May 26, 2015 — Laundry pod poisonings are on the rise despite changes to packaging and labeling, according to an analysis by the Wall Street Journal.
When single-use laundry detergent “pods” were introduced in 2012, they were sold in clear plastic containers that resembled candy jars, with flimsy flip-top lids. The pods were brightly-colored, candy-sized, sweet-smelling, and squishy, which made them especially appealing to children.
Each packet also contains a small amount of high-powered detergent, which makes it much more dangerous than traditional laundry detergent when swallowed or squirted into the eyes.
In response to criticism, most products were re-designed with opaque containers and child-resistant lids. Unfortunately, poisonings continue to occur.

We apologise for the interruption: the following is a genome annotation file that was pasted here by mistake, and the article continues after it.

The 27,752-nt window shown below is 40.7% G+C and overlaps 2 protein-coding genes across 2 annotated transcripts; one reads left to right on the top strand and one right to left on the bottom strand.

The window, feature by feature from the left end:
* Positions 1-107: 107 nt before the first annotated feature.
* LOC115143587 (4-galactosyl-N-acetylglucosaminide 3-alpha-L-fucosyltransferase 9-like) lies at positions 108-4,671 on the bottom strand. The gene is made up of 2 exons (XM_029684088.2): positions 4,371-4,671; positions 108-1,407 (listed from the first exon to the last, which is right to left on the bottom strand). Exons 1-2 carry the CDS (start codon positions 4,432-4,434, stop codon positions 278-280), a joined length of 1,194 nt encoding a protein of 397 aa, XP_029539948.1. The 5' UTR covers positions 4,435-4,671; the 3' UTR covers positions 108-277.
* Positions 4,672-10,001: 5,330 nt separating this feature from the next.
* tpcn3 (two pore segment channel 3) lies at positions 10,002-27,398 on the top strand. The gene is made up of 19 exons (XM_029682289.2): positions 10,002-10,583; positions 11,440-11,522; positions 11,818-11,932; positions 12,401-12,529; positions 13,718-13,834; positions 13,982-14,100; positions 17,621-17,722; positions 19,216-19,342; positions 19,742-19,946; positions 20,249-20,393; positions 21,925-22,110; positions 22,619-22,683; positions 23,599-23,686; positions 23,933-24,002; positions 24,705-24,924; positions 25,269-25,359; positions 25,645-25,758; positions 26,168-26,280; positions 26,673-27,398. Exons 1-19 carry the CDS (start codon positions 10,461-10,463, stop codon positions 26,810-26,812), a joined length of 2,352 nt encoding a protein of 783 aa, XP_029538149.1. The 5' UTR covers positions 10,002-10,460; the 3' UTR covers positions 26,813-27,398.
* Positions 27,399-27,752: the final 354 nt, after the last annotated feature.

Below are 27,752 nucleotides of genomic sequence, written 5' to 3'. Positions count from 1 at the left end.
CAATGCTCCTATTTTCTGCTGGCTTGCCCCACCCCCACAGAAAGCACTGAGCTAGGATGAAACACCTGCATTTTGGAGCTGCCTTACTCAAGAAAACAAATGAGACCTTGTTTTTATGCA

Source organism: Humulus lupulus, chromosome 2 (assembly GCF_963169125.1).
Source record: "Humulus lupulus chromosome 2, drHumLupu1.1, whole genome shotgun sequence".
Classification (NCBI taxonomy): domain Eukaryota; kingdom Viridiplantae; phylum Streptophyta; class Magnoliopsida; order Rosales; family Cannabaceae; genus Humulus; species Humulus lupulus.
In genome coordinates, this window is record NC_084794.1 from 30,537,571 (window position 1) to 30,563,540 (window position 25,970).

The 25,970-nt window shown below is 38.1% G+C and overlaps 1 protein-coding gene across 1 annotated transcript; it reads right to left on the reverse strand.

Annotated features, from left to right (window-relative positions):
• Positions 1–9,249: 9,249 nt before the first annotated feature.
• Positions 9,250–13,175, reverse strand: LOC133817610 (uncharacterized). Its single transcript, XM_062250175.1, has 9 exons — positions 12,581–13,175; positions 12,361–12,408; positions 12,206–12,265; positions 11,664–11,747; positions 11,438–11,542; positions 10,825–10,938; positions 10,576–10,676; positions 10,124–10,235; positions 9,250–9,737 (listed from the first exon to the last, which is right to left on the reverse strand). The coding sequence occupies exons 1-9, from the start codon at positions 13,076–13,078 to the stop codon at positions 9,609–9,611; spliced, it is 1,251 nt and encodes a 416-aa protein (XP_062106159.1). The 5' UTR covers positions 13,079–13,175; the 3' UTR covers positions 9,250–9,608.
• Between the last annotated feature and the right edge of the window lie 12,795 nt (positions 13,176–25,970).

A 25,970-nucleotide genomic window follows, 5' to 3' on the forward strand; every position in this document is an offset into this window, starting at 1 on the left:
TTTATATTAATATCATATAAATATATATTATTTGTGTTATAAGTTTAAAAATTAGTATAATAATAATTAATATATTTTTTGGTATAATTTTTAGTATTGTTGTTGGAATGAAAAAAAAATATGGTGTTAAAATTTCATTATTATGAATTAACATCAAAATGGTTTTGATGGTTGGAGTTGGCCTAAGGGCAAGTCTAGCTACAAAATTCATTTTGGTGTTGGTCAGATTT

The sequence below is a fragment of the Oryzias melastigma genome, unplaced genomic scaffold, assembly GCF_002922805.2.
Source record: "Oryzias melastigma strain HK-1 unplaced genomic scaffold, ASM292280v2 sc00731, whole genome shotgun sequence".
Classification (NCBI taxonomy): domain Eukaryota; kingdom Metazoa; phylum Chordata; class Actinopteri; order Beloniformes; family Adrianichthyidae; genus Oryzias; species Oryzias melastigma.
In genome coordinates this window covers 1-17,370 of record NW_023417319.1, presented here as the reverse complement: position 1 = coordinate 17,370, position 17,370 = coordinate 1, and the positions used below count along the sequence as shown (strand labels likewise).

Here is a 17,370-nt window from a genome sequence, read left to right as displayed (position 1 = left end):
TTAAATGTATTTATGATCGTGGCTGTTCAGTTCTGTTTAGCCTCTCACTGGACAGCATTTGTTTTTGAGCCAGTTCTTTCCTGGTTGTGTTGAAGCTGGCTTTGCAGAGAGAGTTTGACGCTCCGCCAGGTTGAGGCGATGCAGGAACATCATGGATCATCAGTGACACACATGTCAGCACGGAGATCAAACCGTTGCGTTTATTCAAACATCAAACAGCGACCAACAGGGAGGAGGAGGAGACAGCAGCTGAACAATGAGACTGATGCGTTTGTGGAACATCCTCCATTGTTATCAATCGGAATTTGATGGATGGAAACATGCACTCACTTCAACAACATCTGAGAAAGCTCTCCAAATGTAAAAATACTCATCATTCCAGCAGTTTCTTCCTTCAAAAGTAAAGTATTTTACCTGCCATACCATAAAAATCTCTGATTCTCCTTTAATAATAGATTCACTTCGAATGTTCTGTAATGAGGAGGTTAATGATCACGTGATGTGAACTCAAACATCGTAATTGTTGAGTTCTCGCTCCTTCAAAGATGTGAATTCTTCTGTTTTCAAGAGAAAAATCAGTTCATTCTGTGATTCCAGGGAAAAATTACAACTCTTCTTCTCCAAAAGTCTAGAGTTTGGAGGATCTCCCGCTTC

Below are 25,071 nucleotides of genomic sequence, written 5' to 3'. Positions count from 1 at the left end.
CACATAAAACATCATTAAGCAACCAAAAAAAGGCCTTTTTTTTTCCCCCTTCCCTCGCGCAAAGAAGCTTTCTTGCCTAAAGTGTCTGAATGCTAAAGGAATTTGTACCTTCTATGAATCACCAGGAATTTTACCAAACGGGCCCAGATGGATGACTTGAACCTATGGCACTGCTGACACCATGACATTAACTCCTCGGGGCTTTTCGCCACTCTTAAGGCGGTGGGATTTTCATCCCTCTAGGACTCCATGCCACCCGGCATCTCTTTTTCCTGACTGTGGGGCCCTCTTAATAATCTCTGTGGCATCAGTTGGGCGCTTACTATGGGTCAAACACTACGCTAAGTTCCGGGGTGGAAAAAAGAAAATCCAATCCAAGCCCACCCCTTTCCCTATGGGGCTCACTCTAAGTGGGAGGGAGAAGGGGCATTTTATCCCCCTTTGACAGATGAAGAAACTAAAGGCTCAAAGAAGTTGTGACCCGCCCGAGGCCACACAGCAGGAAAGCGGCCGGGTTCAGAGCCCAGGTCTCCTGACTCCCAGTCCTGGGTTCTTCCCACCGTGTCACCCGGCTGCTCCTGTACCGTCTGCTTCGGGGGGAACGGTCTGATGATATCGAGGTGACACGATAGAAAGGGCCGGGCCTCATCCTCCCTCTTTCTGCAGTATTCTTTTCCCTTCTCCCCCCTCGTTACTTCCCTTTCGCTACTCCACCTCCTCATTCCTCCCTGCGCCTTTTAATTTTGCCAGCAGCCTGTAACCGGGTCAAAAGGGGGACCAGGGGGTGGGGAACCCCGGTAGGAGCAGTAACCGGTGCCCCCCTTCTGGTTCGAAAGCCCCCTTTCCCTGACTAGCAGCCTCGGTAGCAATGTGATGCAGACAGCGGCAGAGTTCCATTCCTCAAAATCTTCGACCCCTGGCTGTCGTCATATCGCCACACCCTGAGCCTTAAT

Investigators found that at least seven people have died after biting into laundry pods, including four deaths last year and one earlier this year. While most deaths and serious injuries involved young children, two of the deaths involved adults with dementia or mental disabilities.
Every day, about 30 accidental exposures involving children under six years old have been reported to U.S. poison centers. Over 2,700 incidents have been reported this year alone. Between 2012 and 2014, the number of reported exposures nearly doubled from 6,343 to 11,714, according to the WSJ.
Proctor & Gamble, which owns nearly 80% of the laundry pod market with “Tide Pods” and other products, is already facing lawsuits from people who say the products are unreasonably dangerous. Manufacturers are accused of negligence for failing to take reasonable steps to ensure the safety of the products.
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